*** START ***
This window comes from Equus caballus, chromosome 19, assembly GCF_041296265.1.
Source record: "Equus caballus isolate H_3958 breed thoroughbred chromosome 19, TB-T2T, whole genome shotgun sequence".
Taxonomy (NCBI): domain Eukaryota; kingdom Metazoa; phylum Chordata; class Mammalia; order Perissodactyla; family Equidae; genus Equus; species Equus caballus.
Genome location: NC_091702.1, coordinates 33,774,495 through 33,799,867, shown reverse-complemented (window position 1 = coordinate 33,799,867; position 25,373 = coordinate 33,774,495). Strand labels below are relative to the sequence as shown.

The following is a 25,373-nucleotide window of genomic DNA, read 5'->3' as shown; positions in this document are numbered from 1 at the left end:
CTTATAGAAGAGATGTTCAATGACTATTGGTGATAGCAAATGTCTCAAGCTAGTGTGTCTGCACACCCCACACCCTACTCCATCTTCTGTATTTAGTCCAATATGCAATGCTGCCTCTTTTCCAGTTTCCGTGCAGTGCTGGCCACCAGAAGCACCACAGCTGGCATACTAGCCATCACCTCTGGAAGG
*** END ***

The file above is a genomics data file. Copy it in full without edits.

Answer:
This window comes from Equus caballus, chromosome 19, assembly GCF_041296265.1.
Source record: "Equus caballus isolate H_3958 breed thoroughbred chromosome 19, TB-T2T, whole genome shotgun sequence".
Taxonomy (NCBI): domain Eukaryota; kingdom Metazoa; phylum Chordata; class Mammalia; order Perissodactyla; family Equidae; genus Equus; species Equus caballus.
Genome location: NC_091702.1, coordinates 33,774,495 through 33,799,867, shown reverse-complemented (window position 1 = coordinate 33,799,867; position 25,373 = coordinate 33,774,495). Strand labels below are relative to the sequence as shown.

The following is a 25,373-nucleotide window of genomic DNA, read 5'->3' as shown; positions in this document are numbered from 1 at the left end:
CTTATAGAAGAGATGTTCAATGACTATTGGTGATAGCAAATGTCTCAAGCTAGTGTGTCTGCACACCCCACACCCTACTCCATCTTCTGTATTTAGTCCAATATGCAATGCTGCCTCTTTTCCAGTTTCCGTGCAGTGCTGGCCACCAGAAGCACCACAGCTGGCATACTAGCCATCACCTCTGGAAGG